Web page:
Digging the Cross out of the Trash Heap

Fr. Gabriel Bilas | 27 September 2019

Today we honor and give glory to God for the Cross—this precious instrument of our salvation. We hear in the hymns of this feast day:

“The Cross is the guardian of the whole world. The Cross is the beauty of the Church. The Cross is the might of kings. The Cross is the confirmation of the faithful. The cross is the glory of the angels…and the wounding of demons.”   

The Cross is everything for us! We bring it out to the center of the Church. We decorate it with beautiful and fragrant flowers. We bow down low before its life-giving wood. In all of these external movements, we give Glory to God for the Cross. But have we been able to exalt the Cross in our own lives? Has the Cross’s meaning penetrated the very fabric of our being?

This feast day is one that is unknown to many in the modern Christian world because you will not find it anywhere in Holy Scripture. It is found rather through Holy Tradition—in the history books and in the hymnography of the Ancient Church.

When our Lord was taken down from the Cross, the instrument of His death remained on Golgotha for some time before it was eventually thrown down into the trash heap near the spot of the crucifixion. A few decades later, after the city of Jerusalem was destroyed, Emperor Hadrian gave orders to build a temple over the land where the cross was buried. The temple was to be built to the Roman Goddess Venus who was the Goddess of fornication, lust, and desire.

So imagine if you will, for several hundred years, on the very spot that the True God gave His life for the human race, He had to watch from above as His own creation offered sacrifices to the Goddess of the Passions just a few meters above the Cross of Christ.

When we come into an Orthodox Church, we see the cross of Christ depicted literally everywhere. It is on the Altar table, on the top of the Royal doors, even on the fabric of the icon stands. Many of our Churches are even designed to be constructed in the shape of the cross, leaving the faithful to worship in the very center of it. The Cross is everywhere. It is raised. It is prominent.  It is exalted.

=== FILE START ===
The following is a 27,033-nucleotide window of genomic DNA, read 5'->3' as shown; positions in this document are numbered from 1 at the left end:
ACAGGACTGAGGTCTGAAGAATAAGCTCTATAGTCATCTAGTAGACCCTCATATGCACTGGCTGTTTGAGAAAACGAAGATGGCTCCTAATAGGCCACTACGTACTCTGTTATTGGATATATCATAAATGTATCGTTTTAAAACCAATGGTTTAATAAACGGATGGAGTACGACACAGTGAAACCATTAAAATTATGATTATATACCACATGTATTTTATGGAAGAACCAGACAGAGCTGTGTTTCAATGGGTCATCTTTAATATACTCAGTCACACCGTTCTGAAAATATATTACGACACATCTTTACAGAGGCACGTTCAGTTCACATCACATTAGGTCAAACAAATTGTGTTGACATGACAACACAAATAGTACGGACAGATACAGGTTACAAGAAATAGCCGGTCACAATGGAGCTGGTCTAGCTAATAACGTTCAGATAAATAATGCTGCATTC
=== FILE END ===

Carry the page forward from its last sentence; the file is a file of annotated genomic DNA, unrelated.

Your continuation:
Can we claim the same thing with our own spiritual crosses? How much is the cross exalted within us? Does our Lord’s love take precedent in our own lives, above everything else in this world? Or is it sometimes buried, neglected, and “thrown into the trash heap” as we occupy ourselves with earthly concerns? Icon of the Exaltation of the Holy Cross depicting St. Helen and St. Constantine.

After Emperor Constantine issued the Edict of Milan, which stopped the persecution of Christians throughout the empire, he sent his elderly mother St. Helen to Jerusalem to find the Holy Places that had been decimated and buried by the pagans. After years of searching, she met with an elderly Hebrew man named Jude who told her that Golgotha was buried beneath the temple of Venus.

The entire Christian world celebrated and rejoiced at the finding of the true cross! It was lifted up and exalted on high. One year later, Emperor Constantine ordered that the area surrounding Golgotha and the Empty Tomb be enclosed in a massive Church that was finished nine years after the finding of the Cross. The Church of the Holy Sepulcher (although it has been rebuilt several times throughout history) still stands today over those sacred sites, welcoming Christian pilgrims from around the world.

Brothers and Sisters in Christ, the history of the Cross reminds us of the one thing that is needed in order to dig through the trash heap of our passions and to dig out the spiritual cross that is within us—effort.  Being a half a world removed from the Holy Places that St. Constantine and Helen preserved for us, we do not have the benefit of walking into the Holy Sepulcher and physically experiencing the energy that radiates from the tomb of Christ. Rather, we gain true knowledge of the power of the Cross by doing what our Lord tells us today in the Gospel: Denying ourselves of our own selfish wants and desires, taking up our hardships, sufferings, and doubts, and following after Him.

 By the power of the precious and life-giving Cross, O Lord, have mercy on us and save us!

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